Vacuum microwave dryingEdit

The microwave generates a specific amount of energy, easily shortening the drying time. In addition, the boiling point of water is lowered under vacuum, causing a high temperature inside the dried particles on the surface of the product. Microwave vacuum drying is a dehydration process that uses microwave radiation to generate heat at full pressure (chamber pressure). During vacuum drying, high-energy water molecules propagate to the surface and evaporate due to low pressure. Due to the absence of air, vacuum drying inhibits oxidation and maintains the color, texture and taste of dried products. This device can improve the quality of products and the equipment can prolong the shelf life of food, preserve the original taste and nutrients of food, maintain physical activity of raw materials, enhance the function of health food and increase the value of agricultural products can do. This method provides better flavor retention, great rehydration, least nutrient loss and least color change among other thermal drying along with a faster drying rate compared to freeze drying. Vacuum microwave not only dry the mango quickly, it also reduces the amount of fibers and the microorganism present in the pulpy part of the fruit so that the fruit taste distorted at some rate and the vacuum drying also reduces the amount of watery contained and particularly in closed environment no other microorganism can enter into the fruit.


Consumption of died fruit is under preliminary research for the potential to improve nutrition and affect chronic diseases.[20]


See alsoEdit


  1. ^ Unknown (2016-05-11). "Sunburst Oranges: The History Of Dried Fruit". Sunburst Oranges. Retrieved 2019-09-24.
  2. ^ Hui, YH. Handbook of fruits and fruit processing. Blackwell Publishing, Oxford UK (2006) p. 81
  3. ^ "Dried Fruit: Good or Bad?". Healthline. Retrieved 2019-09-24.
  4. ^ Trager J. The food Chronology: a food lover's compendium of events and anecdotes, from prehistory to the present. Henry Holt and Company Inc, New York, NY 1995
  5. ^ Brothwell D, Brothwell P. Food in Antiquity: A survey of the diet of early people. Johns Hopkins University Press, Baltimore and London (1998) pp. 144–147
  6. ^ Tannahill R. Food in History, Three Rivers Press, New York (1998) pp. 49–51
  7. ^ Cato, (M.P.) "On Agriculture". Harvard University Press, Cambridge. (1934) (W.D. Hooper, translator) Archived June 13, 2010, at the Wayback Machine, retrieved 2011-12-19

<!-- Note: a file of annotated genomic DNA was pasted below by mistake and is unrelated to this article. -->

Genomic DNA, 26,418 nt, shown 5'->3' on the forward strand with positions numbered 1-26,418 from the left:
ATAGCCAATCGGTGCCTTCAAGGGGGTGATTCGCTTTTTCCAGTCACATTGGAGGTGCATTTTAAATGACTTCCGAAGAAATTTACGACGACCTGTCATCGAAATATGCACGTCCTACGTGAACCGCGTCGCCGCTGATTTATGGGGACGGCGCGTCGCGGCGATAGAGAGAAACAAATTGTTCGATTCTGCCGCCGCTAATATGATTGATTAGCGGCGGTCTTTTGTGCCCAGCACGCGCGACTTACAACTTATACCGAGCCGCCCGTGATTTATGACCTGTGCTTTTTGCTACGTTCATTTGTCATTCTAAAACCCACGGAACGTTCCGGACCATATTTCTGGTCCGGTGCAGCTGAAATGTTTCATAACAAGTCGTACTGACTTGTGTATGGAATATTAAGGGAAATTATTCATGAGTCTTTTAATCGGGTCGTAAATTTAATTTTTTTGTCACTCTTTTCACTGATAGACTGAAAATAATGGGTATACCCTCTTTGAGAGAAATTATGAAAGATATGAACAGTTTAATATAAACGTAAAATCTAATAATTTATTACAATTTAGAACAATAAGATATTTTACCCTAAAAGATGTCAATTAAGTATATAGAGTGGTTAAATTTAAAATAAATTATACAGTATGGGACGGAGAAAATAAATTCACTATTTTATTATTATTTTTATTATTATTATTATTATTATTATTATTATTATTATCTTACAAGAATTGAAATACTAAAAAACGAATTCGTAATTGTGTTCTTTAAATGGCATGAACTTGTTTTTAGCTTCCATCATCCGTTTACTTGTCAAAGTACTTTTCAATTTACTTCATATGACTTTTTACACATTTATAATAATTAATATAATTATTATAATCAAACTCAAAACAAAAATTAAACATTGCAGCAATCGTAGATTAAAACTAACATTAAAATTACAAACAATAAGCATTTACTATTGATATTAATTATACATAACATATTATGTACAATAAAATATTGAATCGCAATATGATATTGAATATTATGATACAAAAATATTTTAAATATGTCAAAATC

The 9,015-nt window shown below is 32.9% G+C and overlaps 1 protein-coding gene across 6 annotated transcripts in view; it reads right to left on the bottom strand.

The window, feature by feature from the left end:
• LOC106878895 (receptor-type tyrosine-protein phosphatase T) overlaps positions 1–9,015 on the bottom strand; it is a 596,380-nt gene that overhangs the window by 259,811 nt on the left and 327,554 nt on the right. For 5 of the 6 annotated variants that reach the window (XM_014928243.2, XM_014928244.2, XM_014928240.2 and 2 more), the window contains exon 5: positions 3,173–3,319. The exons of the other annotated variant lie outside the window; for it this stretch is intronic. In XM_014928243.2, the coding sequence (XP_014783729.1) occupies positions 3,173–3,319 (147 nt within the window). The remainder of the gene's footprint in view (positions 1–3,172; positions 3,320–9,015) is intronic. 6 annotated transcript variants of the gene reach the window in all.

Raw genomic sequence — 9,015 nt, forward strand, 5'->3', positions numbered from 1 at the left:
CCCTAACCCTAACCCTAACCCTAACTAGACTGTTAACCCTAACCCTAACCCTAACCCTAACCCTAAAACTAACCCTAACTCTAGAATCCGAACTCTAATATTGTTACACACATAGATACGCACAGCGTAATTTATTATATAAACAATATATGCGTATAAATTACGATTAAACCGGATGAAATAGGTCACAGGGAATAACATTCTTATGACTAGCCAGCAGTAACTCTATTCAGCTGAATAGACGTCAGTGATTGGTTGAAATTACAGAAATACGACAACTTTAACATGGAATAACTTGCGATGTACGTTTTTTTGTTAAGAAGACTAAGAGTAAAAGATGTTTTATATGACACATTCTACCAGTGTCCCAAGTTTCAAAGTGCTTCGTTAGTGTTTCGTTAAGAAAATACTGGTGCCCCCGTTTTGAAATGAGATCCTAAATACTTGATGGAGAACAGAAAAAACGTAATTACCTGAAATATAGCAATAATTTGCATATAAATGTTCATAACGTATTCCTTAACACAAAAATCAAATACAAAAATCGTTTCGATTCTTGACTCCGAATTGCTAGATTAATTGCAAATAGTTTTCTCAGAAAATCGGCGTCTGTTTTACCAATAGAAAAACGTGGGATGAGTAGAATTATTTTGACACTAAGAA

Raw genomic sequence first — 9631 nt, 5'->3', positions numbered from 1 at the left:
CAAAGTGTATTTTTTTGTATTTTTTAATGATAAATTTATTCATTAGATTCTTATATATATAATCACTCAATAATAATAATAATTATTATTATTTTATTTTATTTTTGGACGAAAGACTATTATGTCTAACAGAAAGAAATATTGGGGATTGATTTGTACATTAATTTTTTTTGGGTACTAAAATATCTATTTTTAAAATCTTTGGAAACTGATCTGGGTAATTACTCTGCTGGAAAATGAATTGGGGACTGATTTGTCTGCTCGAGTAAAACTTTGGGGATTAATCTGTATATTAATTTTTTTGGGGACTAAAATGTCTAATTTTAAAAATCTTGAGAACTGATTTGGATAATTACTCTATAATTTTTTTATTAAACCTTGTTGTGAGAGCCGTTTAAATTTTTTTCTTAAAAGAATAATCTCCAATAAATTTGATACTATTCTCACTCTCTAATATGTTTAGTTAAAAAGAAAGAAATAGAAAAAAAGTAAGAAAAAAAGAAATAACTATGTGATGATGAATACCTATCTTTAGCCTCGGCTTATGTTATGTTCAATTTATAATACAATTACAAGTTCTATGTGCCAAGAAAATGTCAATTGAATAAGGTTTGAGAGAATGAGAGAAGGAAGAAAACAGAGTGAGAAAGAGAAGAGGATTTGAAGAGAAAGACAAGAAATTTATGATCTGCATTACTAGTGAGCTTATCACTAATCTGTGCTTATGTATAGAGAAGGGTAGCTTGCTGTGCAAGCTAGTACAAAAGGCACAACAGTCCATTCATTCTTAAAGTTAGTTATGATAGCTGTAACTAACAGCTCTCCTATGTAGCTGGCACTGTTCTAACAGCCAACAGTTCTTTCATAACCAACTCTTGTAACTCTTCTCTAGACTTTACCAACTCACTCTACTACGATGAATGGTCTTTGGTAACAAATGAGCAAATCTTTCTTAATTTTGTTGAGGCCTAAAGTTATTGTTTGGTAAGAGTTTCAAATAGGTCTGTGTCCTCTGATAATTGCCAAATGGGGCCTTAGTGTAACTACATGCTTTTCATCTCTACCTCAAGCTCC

8. ^ Janick J. "History of Horticulture" (2002) Archived June 13, 2010, at the Wayback Machine, retrieved 2011-12-19
  9. ^ Agricultural Statistics Board, USDA. "Noncitrus Fruits and Nuts 2007 Summary", July 2008, retrieved 2011-12-19
  10. ^ United States Department of Agriculture. "Fruit and Tree Nut Situation and Outlook: A Report from the Economic Research Service" http://www.ers.usda.gov/Publications/FTS Archived 2010-10-11 at the Wayback Machine
  11. ^ Agricultural Marketing Resource Center at Iowa State University. "Fruits", retrieved 2011-12-19
  12. ^ National Center for Home Food Preservation—"Drying Fruits and Vegetables", accessed 28 June 2009
  13. ^ "Crispy Green product info" Archived 2011-12-01 at the Wayback Machine, retrieved 2011-12-19
  14. ^ Food and Drug Administration, Science & Research Volume IV: Food and Color Additives, retrieved 2011-12-19
  15. ^ China Post, retrieved 2011-12-19
  16. ^ Glycemic index, retrieved 2011-12-19
  17. ^ The Glycemic Index and GI Database, University of Sydney, retrieved 2011-12-19
  18. ^ Kim Y et al. "Raisins are a low to moderate glycemic index food with a corresponding low insulin index" Nutr Res 2008; 28:304–308
  19. ^ Izli, Nazmi; Izli, Gökcen; Taskin, Onur; Izli, Nazmi; Izli, Gökcen; Taskin, Onur (1 December 2017). "Influence of different drying techniques on drying parameters of mango". Food Science and Technology. 37 (4): 604–612. doi:10.1590/1678-457x.28316.
  20. ^ Mossine VV, Mawhinney TP, Giovannucci EL. (2020). "Dried Fruit Intake and Cancer: A Systematic Review of Observational Studies". Advances in Nutrition. 11 (2): 237–250. doi:10.1093/advances/nmz085. PMC 7442373. PMID 31504082.CS1 maint: multiple names: authors list (link)

Further readingEdit

  • Al-Sahib W and Marshall RJ. "The fruit of the date palm: Its possible use as the best food for the future?" J Food Science Nutr 2003; 54: 247–59
  • Barta J. Fruit Drying Principles (Chapter 5) In: Handbook of Fruits and Fruit Processing Hui YH. Ed. Blackwell Publishing, Iowa (2006)
  • Carughi A. "Health Benefits of Sun-Dried Raisins". http://www.raisins.net/Raisins_and_Health_200810.pdf
  • Grivetti LE and Applegate EA. "From Olympia to Atlanta: Agricultural-historic perspective on diet and athletic training". J Clinical Nutr 1997; 127:S860–868
  • Hooshmand S and Arjmandi BH. "Viewpoint: Dried plum, and emerging functional food that may effectively improve bone health". Ageing Res Reviews 2009; 8: 122–7
  • Ratti C and Mujumdar AS. Drying of Fruit (Chapter 7) In: Processing Fruit Barrett DM, Somogyi L and Ramaswamy H. Eds.CRC Press, New York (2005)
  • Slavin, Joanne L. (July–August 2006). "Figs: Past, present and future". Nutrition Today. 41 (4): 180–184. doi:10.1097/00017285-200607000-00009. S2CID 72718092.